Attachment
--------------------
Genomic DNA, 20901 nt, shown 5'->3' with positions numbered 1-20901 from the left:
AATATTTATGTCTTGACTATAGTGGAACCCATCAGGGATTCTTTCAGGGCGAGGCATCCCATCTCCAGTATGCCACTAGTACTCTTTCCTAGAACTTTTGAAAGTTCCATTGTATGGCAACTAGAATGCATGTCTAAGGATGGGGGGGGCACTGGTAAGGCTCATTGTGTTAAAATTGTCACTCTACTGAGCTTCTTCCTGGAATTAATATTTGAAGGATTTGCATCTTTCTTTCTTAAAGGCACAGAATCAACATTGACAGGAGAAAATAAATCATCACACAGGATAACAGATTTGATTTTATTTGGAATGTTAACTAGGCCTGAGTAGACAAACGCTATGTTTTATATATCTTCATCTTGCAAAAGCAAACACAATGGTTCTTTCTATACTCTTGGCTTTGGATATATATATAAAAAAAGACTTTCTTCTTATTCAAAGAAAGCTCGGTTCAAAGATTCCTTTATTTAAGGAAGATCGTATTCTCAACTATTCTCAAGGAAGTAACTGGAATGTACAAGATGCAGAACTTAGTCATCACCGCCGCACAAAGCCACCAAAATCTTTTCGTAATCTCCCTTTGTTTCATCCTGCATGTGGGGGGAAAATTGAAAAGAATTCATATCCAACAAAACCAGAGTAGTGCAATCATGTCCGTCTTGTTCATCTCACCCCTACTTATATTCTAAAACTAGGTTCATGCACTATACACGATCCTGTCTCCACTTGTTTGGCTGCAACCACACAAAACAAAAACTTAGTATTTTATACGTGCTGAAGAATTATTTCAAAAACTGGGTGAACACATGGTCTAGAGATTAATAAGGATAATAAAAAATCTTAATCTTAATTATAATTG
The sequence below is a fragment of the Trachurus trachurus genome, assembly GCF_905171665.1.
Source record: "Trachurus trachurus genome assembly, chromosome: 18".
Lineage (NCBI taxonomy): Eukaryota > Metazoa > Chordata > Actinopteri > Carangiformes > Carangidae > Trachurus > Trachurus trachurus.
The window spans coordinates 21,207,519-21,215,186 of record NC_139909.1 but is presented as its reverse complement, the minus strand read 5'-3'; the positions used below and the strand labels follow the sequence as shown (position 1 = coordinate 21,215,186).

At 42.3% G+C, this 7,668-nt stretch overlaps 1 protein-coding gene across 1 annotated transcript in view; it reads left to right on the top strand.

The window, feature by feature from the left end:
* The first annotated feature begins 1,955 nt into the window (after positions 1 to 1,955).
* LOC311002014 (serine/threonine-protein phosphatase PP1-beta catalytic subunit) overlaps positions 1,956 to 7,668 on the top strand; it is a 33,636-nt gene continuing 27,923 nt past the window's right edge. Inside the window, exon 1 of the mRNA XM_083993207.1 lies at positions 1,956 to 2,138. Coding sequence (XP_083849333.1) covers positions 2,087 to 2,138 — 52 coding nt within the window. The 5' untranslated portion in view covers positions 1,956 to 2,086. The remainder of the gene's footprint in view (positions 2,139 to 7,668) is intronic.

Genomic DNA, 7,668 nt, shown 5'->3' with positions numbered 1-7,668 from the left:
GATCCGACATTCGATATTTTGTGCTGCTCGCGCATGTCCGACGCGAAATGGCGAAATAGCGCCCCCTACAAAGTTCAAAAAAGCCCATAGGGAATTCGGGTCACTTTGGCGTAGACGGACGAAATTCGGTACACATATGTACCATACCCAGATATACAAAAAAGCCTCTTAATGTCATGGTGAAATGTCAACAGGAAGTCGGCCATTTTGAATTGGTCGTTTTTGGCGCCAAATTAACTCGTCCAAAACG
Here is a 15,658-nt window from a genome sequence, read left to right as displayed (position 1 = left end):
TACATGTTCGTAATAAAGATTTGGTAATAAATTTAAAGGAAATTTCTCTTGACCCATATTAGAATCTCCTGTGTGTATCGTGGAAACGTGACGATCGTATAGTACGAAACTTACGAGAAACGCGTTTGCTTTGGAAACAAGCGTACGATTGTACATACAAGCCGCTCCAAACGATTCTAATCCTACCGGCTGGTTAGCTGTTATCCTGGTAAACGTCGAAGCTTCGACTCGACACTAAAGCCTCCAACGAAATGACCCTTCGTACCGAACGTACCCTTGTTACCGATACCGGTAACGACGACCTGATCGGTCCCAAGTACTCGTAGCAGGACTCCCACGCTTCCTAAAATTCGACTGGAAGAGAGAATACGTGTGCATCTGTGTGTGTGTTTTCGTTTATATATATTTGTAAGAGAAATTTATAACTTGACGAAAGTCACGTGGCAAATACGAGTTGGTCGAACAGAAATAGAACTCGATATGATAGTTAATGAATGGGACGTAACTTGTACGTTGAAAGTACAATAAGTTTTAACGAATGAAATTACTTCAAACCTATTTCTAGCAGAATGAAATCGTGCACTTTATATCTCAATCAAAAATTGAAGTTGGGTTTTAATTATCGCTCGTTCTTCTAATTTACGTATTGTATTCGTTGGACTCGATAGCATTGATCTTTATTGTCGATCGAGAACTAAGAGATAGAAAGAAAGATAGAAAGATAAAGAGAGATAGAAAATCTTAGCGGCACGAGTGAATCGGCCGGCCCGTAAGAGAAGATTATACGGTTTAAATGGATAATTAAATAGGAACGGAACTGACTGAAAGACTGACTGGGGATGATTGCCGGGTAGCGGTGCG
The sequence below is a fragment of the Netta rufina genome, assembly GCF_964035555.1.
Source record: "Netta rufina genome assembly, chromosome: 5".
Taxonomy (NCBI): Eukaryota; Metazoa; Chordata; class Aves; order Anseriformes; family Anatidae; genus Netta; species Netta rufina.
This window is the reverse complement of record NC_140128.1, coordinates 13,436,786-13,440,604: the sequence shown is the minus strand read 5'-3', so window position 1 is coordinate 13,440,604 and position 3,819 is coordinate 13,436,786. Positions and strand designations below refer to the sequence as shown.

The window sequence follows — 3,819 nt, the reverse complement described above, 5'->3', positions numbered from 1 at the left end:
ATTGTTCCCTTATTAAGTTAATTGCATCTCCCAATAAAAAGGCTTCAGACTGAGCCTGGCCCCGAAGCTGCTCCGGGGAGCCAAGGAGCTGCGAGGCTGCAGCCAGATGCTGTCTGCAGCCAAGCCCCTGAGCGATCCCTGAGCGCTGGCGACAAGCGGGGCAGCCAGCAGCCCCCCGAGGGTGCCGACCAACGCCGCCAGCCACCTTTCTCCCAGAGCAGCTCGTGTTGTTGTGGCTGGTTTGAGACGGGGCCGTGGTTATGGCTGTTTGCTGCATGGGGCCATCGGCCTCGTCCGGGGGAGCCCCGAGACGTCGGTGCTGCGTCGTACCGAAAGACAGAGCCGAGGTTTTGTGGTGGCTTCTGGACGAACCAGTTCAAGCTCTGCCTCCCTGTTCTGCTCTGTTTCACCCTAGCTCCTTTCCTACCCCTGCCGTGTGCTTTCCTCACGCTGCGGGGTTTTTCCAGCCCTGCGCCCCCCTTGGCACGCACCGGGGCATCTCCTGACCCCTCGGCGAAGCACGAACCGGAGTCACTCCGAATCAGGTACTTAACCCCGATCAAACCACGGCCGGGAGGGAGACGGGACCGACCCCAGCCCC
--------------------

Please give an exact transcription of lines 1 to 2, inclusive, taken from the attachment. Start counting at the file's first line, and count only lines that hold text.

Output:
Genomic DNA, 20901 nt, shown 5'->3' with positions numbered 1-20901 from the left:
AATATTTATGTCTTGACTATAGTGGAACCCATCAGGGATTCTTTCAGGGCGAGGCATCCCATCTCCAGTATGCCACTAGTACTCTTTCCTAGAACTTTTGAAAGTTCCATTGTATGGCAACTAGAATGCATGTCTAAGGATGGGGGGGGCACTGGTAAGGCTCATTGTGTTAAAATTGTCACTCTACTGAGCTTCTTCCTGGAATTAATATTTGAAGGATTTGCATCTTTCTTTCTTAAAGGCACAGAATCAACATTGACAGGAGAAAATAAATCATCACACAGGATAACAGATTTGATTTTATTTGGAATGTTAACTAGGCCTGAGTAGACAAACGCTATGTTTTATATATCTTCATCTTGCAAAAGCAAACACAATGGTTCTTTCTATACTCTTGGCTTTGGATATATATATAAAAAAAGACTTTCTTCTTATTCAAAGAAAGCTCGGTTCAAAGATTCCTTTATTTAAGGAAGATCGTATTCTCAACTATTCTCAAGGAAGTAACTGGAATGTACAAGATGCAGAACTTAGTCATCACCGCCGCACAAAGCCACCAAAATCTTTTCGTAATCTCCCTTTGTTTCATCCTGCATGTGGGGGGAAAATTGAAAAGAATTCATATCCAACAAAACCAGAGTAGTGCAATCATGTCCGTCTTGTTCATCTCACCCCTACTTATATTCTAAAACTAGGTTCATGCACTATACACGATCCTGTCTCCACTTGTTTGGCTGCAACCACACAAAACAAAAACTTAGTATTTTATACGTGCTGAAGAATTATTTCAAAAACTGGGTGAACACATGGTCTAGAGATTAATAAGGATAATAAAAAATCTTAATCTTAATTATAATTG